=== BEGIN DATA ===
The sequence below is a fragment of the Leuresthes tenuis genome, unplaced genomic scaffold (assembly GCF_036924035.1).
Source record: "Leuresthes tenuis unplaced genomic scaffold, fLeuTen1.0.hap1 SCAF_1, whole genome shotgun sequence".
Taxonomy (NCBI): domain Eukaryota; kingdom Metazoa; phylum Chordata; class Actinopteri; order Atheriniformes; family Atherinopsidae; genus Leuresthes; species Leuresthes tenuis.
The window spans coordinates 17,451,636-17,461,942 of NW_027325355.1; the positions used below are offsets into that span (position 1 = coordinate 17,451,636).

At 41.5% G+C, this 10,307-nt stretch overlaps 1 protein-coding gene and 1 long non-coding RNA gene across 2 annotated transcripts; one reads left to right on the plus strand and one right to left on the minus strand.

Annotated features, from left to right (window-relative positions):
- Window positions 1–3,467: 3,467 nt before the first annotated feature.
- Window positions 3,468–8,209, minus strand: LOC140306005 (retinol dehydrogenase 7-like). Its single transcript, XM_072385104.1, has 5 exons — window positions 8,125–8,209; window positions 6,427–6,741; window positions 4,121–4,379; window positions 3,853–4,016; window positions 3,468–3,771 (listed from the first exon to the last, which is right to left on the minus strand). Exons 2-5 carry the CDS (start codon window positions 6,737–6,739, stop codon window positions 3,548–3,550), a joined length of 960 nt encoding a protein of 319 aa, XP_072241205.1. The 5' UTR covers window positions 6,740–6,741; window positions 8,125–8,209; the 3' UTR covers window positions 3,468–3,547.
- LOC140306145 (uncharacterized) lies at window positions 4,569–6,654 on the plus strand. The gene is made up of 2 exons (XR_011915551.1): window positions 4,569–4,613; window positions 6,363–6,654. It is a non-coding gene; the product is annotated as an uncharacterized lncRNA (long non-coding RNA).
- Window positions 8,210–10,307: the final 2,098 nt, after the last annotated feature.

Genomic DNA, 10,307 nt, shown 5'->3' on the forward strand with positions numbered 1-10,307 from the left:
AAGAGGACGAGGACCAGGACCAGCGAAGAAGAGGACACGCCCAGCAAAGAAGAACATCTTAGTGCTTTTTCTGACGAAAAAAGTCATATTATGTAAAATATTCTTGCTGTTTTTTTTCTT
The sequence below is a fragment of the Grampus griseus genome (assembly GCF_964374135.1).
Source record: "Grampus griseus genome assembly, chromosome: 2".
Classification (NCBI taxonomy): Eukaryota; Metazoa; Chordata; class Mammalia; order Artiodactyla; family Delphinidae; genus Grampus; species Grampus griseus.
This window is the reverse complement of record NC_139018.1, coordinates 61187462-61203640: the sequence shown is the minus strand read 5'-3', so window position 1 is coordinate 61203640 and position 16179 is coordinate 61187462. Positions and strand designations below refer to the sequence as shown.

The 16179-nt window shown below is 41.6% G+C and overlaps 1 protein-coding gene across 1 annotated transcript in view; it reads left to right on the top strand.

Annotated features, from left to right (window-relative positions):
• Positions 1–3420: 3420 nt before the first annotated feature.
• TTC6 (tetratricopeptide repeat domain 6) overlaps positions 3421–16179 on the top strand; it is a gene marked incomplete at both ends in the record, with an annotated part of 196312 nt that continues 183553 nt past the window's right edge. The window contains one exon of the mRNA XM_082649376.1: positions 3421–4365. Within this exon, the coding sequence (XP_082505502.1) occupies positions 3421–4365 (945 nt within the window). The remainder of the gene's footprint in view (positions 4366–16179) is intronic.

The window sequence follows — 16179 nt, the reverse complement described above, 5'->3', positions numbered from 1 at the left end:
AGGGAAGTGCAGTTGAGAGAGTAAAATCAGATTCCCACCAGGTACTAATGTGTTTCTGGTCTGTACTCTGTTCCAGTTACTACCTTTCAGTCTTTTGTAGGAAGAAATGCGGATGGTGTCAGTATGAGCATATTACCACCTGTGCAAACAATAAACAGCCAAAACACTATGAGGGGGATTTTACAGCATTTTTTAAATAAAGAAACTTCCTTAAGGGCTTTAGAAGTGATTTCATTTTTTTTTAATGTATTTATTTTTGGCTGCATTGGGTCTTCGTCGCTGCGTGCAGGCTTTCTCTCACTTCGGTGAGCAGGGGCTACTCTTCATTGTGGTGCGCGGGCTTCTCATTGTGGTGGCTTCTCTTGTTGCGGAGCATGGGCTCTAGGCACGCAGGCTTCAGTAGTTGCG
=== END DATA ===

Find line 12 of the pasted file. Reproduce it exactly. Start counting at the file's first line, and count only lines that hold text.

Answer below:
AAGAGGACGAGGACCAGGACCAGCGAAGAAGAGGACACGCCCAGCAAAGAAGAACATCTTAGTGCTTTTTCTGACGAAAAAAGTCATATTATGTAAAATATTCTTGCTGTTTTTTTTCTT